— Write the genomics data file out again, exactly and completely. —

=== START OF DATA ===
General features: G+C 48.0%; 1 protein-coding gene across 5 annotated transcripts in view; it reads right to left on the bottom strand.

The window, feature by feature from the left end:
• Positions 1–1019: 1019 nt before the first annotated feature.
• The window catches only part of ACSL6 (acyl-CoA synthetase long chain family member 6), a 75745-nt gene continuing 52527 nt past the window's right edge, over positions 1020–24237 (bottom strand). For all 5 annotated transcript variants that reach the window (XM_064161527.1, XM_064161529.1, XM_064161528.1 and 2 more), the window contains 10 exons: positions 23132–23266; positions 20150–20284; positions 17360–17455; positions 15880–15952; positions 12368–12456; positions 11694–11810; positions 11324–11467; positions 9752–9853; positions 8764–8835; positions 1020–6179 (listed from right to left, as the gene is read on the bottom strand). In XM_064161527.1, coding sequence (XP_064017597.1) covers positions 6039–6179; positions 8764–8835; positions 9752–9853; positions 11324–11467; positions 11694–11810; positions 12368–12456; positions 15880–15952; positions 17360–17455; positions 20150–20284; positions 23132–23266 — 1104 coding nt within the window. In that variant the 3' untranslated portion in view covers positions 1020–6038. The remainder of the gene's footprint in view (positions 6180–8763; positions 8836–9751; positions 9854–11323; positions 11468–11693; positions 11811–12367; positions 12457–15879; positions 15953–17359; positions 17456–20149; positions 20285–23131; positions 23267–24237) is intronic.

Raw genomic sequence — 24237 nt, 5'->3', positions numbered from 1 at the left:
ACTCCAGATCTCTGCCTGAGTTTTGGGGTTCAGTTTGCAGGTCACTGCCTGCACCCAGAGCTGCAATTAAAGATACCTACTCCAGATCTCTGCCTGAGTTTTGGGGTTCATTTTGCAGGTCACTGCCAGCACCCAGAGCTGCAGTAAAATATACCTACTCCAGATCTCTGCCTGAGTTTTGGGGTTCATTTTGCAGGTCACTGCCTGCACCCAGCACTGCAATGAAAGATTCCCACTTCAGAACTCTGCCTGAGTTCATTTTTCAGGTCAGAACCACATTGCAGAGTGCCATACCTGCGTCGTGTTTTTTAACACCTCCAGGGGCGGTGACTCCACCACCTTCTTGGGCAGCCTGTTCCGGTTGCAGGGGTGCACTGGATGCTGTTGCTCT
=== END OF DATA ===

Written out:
General features: G+C 48.0%; 1 protein-coding gene across 5 annotated transcripts in view; it reads right to left on the bottom strand.

The window, feature by feature from the left end:
• Positions 1–1019: 1019 nt before the first annotated feature.
• The window catches only part of ACSL6 (acyl-CoA synthetase long chain family member 6), a 75745-nt gene continuing 52527 nt past the window's right edge, over positions 1020–24237 (bottom strand). For all 5 annotated transcript variants that reach the window (XM_064161527.1, XM_064161529.1, XM_064161528.1 and 2 more), the window contains 10 exons: positions 23132–23266; positions 20150–20284; positions 17360–17455; positions 15880–15952; positions 12368–12456; positions 11694–11810; positions 11324–11467; positions 9752–9853; positions 8764–8835; positions 1020–6179 (listed from right to left, as the gene is read on the bottom strand). In XM_064161527.1, coding sequence (XP_064017597.1) covers positions 6039–6179; positions 8764–8835; positions 9752–9853; positions 11324–11467; positions 11694–11810; positions 12368–12456; positions 15880–15952; positions 17360–17455; positions 20150–20284; positions 23132–23266 — 1104 coding nt within the window. In that variant the 3' untranslated portion in view covers positions 1020–6038. The remainder of the gene's footprint in view (positions 6180–8763; positions 8836–9751; positions 9854–11323; positions 11468–11693; positions 11811–12367; positions 12457–15879; positions 15953–17359; positions 17456–20149; positions 20285–23131; positions 23267–24237) is intronic.

Raw genomic sequence — 24237 nt, 5'->3', positions numbered from 1 at the left:
ACTCCAGATCTCTGCCTGAGTTTTGGGGTTCAGTTTGCAGGTCACTGCCTGCACCCAGAGCTGCAATTAAAGATACCTACTCCAGATCTCTGCCTGAGTTTTGGGGTTCATTTTGCAGGTCACTGCCAGCACCCAGAGCTGCAGTAAAATATACCTACTCCAGATCTCTGCCTGAGTTTTGGGGTTCATTTTGCAGGTCACTGCCTGCACCCAGCACTGCAATGAAAGATTCCCACTTCAGAACTCTGCCTGAGTTCATTTTTCAGGTCAGAACCACATTGCAGAGTGCCATACCTGCGTCGTGTTTTTTAACACCTCCAGGGGCGGTGACTCCACCACCTTCTTGGGCAGCCTGTTCCGGTTGCAGGGGTGCACTGGATGCTGTTGCTCT